• Separating the duties of individuals to reduce the risk of malevolent activity
  • Prevent non-privileged users from executing privileged functions and capture the execution of such functions in audit logs
  • Prevent unauthorized access using authentication and encryption

Audit and Accountability

  • Create and retain system audit logs and records to enable monitoring, analysis, investigation and reporting of unauthorized system activity
  • Review and update logged events
  • Alert in the event of an audit logging process failure
  • Collect audit information (logs) into one or more central repositories
  • Protect audit information and audit logging tools from unauthorized access, modification and deletion
  • Correlate audit record review, analysis and reporting processes for investigation and response to indications of unlawful, unauthorized, suspicious or unusual activity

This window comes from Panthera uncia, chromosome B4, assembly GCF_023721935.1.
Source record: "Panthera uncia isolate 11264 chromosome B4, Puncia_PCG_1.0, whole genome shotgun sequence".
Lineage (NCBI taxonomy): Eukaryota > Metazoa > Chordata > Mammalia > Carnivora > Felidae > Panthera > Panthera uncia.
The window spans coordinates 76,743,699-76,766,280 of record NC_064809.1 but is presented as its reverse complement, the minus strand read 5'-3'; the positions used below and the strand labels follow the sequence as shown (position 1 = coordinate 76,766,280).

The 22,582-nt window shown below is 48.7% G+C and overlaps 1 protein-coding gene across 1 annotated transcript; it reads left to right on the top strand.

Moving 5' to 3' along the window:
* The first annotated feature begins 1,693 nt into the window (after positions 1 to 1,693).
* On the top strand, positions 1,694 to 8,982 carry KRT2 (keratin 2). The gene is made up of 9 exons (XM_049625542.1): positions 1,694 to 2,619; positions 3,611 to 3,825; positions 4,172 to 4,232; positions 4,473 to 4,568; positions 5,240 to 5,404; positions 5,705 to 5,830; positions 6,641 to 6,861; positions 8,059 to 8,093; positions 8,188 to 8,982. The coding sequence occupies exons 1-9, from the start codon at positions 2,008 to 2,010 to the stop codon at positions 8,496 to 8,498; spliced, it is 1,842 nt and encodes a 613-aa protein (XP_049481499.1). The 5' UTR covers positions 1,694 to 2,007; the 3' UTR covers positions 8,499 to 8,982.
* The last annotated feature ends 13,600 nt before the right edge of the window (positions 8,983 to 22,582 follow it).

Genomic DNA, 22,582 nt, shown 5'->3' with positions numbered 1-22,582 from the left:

• Provide audit record reduction and report generation to support on-demand analysis and reporting

Media Protection

  • Implement cryptographic mechanisms to protect the confidentiality of CUI stored on digital media during transport
  • Save security event log data in one or more central repositories


  • Regularly perform complete, comprehensive and resilient data backups

Security Assessment

  • Monitor security controls on an ongoing basis to ensure the continued effectiveness of the controls

Level 3 of the CMMC model specifically points to the requirement for Security Event Log Management Software.

Prophecy International has been providing Event Log Management Solutions to the Intelligence Community, Military, Non-Military and Government Contractors for over 15 years, and continues to invest in software that supports event log collection, forwarding, analysis and reporting.   SNARE Enterprise Agents and Log Management Servers will help government contractors address CMMC Level 3 Requirements.

More information about SNARE Log Management Software can be found at, with options for a software demonstration and free supported software trials.

AustCyber did a piece on Australian companies and listed Snare among those with strategies in place to cover your remote workstations. You can find the article on their site and if you want to learn more about how we can help you collect logs from remote workstations, reach our and contact our helpful staff or request a consultation with one of our senior engineers!